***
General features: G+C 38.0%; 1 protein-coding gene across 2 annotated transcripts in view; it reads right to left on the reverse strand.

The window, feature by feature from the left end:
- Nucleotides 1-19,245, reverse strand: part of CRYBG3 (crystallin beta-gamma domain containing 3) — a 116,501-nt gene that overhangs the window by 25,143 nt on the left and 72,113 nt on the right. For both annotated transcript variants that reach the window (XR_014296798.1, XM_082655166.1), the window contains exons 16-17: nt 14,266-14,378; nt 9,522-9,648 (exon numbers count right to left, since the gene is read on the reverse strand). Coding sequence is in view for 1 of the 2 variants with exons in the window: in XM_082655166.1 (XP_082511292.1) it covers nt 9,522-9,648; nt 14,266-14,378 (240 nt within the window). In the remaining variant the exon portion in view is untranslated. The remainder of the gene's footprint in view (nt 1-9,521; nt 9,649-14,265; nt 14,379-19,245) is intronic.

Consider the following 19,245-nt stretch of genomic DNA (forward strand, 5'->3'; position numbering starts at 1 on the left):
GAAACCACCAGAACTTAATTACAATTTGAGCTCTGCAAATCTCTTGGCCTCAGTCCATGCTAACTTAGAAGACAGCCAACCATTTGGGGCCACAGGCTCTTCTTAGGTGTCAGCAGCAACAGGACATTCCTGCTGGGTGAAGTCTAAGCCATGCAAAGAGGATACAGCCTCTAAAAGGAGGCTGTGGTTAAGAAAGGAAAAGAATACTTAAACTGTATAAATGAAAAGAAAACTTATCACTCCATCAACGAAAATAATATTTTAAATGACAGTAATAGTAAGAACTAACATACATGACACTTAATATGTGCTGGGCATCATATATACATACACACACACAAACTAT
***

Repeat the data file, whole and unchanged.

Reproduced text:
General features: G+C 38.0%; 1 protein-coding gene across 2 annotated transcripts in view; it reads right to left on the reverse strand.

The window, feature by feature from the left end:
- Nucleotides 1-19,245, reverse strand: part of CRYBG3 (crystallin beta-gamma domain containing 3) — a 116,501-nt gene that overhangs the window by 25,143 nt on the left and 72,113 nt on the right. For both annotated transcript variants that reach the window (XR_014296798.1, XM_082655166.1), the window contains exons 16-17: nt 14,266-14,378; nt 9,522-9,648 (exon numbers count right to left, since the gene is read on the reverse strand). Coding sequence is in view for 1 of the 2 variants with exons in the window: in XM_082655166.1 (XP_082511292.1) it covers nt 9,522-9,648; nt 14,266-14,378 (240 nt within the window). In the remaining variant the exon portion in view is untranslated. The remainder of the gene's footprint in view (nt 1-9,521; nt 9,649-14,265; nt 14,379-19,245) is intronic.

Consider the following 19,245-nt stretch of genomic DNA (forward strand, 5'->3'; position numbering starts at 1 on the left):
GAAACCACCAGAACTTAATTACAATTTGAGCTCTGCAAATCTCTTGGCCTCAGTCCATGCTAACTTAGAAGACAGCCAACCATTTGGGGCCACAGGCTCTTCTTAGGTGTCAGCAGCAACAGGACATTCCTGCTGGGTGAAGTCTAAGCCATGCAAAGAGGATACAGCCTCTAAAAGGAGGCTGTGGTTAAGAAAGGAAAAGAATACTTAAACTGTATAAATGAAAAGAAAACTTATCACTCCATCAACGAAAATAATATTTTAAATGACAGTAATAGTAAGAACTAACATACATGACACTTAATATGTGCTGGGCATCATATATACATACACACACACAAACTAT